• Undergraduate

Kevin Hart

Faculty Member in Literature

Email: kevin.hart@fulbright.edu.vn 

Fields of Interest: Literary Modernism and the Twentieth-Century Novel; Comparative Literature; Cultural Studies; Victorian Studies; Narrative Theory; Translation Theory   

Education: Ph.D. 2018, University of California, San Diego, USA 


Dr. Kevin Hart’s research centers on twentieth-century and contemporary fiction in its engagements with theories in the social sciences.  He has written on the literary reception of theories of criminology, urban and poverty studies, lexicography, language standardization, and speech act theory, as well as modernist architectural theory and Jungian psychoanalytic theory.  He also studies the process of auto-translation in authors writing in more than one language, such as Samuel Beckett and Vladimir Nabokov.  He teaches courses on rhetoric and the history of the humanities, critical theory in literary studies, ancient and modern forms of comedy in literature, popular genre fiction (science fiction, detective fiction), and modernist and postmodernist literature.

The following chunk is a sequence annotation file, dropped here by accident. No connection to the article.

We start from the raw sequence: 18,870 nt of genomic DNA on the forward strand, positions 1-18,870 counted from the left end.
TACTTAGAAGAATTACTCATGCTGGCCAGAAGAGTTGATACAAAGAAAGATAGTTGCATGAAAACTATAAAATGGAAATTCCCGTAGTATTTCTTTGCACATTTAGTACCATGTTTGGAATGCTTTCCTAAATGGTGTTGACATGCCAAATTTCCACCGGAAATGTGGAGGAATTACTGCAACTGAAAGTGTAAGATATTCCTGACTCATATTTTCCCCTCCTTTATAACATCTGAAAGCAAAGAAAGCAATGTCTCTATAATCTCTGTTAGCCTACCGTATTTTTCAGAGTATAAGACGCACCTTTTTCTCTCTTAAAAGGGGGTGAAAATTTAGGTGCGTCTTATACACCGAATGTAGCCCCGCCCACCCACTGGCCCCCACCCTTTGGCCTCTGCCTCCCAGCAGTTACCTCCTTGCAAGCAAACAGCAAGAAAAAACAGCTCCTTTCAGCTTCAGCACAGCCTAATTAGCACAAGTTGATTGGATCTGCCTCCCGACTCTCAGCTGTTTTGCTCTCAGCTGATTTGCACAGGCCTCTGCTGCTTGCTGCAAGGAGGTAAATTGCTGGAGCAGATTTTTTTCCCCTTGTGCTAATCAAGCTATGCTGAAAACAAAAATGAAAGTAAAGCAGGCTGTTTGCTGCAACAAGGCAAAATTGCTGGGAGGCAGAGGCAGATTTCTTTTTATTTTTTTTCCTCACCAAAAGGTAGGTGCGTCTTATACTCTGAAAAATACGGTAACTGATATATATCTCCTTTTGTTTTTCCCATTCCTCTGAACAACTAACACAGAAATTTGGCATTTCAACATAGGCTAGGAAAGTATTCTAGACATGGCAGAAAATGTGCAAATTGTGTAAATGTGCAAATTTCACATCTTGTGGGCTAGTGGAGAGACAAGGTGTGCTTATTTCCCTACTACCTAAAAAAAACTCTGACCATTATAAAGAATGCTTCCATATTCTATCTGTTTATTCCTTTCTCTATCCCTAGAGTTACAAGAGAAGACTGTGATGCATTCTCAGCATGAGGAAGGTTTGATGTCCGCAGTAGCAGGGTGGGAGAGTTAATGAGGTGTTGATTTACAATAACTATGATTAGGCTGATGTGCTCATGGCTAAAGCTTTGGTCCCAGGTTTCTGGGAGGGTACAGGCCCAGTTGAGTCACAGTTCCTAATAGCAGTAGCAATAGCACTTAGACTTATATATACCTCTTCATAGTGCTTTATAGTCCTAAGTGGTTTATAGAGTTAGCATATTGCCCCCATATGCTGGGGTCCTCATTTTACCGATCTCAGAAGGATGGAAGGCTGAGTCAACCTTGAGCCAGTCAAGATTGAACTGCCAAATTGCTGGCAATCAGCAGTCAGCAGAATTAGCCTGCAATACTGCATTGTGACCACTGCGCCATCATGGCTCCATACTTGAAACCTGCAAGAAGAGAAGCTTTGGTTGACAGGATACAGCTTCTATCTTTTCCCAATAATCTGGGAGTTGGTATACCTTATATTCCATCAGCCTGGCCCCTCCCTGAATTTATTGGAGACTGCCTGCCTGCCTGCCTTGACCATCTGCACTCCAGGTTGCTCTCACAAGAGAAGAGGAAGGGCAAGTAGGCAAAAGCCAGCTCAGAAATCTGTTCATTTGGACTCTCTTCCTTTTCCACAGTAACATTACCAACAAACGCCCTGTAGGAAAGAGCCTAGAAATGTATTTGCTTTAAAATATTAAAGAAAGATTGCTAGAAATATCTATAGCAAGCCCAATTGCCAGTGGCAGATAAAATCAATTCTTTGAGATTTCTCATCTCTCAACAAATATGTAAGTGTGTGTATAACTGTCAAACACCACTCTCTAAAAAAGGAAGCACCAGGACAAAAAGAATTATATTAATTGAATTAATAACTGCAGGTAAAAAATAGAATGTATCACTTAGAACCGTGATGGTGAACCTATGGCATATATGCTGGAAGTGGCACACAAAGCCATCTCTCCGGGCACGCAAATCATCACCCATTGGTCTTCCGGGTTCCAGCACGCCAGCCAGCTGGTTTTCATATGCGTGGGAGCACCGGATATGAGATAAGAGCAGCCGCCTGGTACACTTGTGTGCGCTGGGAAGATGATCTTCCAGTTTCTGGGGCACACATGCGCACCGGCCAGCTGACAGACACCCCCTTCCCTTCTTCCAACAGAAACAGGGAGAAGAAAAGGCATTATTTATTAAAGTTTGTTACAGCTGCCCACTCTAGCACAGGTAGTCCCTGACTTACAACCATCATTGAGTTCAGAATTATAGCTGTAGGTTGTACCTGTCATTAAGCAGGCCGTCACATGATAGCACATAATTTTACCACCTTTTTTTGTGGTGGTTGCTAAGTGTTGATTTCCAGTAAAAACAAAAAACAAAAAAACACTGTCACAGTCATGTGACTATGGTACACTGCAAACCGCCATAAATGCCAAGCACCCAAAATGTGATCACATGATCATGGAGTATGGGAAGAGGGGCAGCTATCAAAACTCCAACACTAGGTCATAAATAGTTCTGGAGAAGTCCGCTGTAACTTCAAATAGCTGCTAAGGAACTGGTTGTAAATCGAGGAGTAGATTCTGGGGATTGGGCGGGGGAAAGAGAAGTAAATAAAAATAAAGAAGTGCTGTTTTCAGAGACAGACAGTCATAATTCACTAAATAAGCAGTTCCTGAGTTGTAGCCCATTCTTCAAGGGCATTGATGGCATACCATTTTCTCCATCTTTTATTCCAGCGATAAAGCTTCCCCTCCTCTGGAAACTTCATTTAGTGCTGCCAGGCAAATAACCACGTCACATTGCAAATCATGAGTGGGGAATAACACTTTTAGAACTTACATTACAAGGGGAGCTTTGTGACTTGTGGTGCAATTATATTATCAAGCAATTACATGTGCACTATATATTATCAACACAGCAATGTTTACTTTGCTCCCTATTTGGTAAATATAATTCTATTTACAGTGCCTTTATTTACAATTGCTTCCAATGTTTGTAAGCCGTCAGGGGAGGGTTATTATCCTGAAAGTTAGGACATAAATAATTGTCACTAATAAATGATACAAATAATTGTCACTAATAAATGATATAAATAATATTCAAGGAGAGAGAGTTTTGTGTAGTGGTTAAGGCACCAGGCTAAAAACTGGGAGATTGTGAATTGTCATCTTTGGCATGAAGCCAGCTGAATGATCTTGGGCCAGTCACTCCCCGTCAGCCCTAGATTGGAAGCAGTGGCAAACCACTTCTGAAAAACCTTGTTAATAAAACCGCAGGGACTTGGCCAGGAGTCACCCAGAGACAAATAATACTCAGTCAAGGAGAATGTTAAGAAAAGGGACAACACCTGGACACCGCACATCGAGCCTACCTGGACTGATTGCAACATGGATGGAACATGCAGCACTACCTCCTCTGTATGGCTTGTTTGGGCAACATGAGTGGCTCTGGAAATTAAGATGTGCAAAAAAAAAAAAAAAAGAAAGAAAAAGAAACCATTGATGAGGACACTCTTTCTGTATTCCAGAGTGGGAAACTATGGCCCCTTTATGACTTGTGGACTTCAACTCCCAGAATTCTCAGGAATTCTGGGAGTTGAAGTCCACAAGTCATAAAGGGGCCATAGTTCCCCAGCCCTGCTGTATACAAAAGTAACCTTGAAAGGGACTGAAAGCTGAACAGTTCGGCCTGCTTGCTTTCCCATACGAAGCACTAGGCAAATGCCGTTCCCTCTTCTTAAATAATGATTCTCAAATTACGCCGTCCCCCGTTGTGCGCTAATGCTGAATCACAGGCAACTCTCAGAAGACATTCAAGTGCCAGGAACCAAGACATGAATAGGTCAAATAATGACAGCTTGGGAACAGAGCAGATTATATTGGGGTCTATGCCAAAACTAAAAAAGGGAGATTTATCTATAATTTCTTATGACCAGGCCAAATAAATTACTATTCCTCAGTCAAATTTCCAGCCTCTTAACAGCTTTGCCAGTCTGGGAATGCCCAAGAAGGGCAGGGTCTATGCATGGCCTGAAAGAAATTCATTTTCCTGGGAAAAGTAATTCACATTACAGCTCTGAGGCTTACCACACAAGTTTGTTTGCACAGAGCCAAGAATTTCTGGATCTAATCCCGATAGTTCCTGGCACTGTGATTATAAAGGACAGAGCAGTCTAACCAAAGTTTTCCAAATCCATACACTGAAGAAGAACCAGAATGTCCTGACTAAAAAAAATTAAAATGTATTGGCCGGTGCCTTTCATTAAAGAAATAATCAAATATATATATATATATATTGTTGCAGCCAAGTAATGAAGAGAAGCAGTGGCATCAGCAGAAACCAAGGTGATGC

Before joining Fulbright, he held a position as a visiting lecturer at the University of Social Sciences and Humanities, Ho Chi Minh City.  Before his career in academia, he was a mental health social worker in Seattle, WA.   


  • Global Humanities and Social Change 
  • Foundations in Literary Studies 
  • Text, Body, Technology: Individualism in Science Fiction 
  • Critical Methods in Literary Studies 
  • Comedy, Ancient and Modern 

Select Publications:  

“Speaking the Unknowable: Speech Acts and Epistemology in Sophocles’ Antigone.” Zzz Review (November 2021). 

“‘Nondescript Specimens’: Herbert Spencer’s Social Theory in Ulysses.” James Joyce Quarterly 57, no. 3-4 (2020): 319–35. 

“Graham Greene’s Aesthetics of Design, Sport, and Violence.”  Journal of Studies in the English Language 13, no. 2 (2018), 28-66. 

“Bakhtin, Dialogism, and a Literary Studies Approach to EFL,” Proceedings of The International Conference on English Language Speaking (Ho Chi Minh City: USSH Press, 2018), 110-118.    

“Words Fail Us: Beckett, Leacock, and Johnson.”  Irish Studies Review 26, no. 4 (2018), 510-530.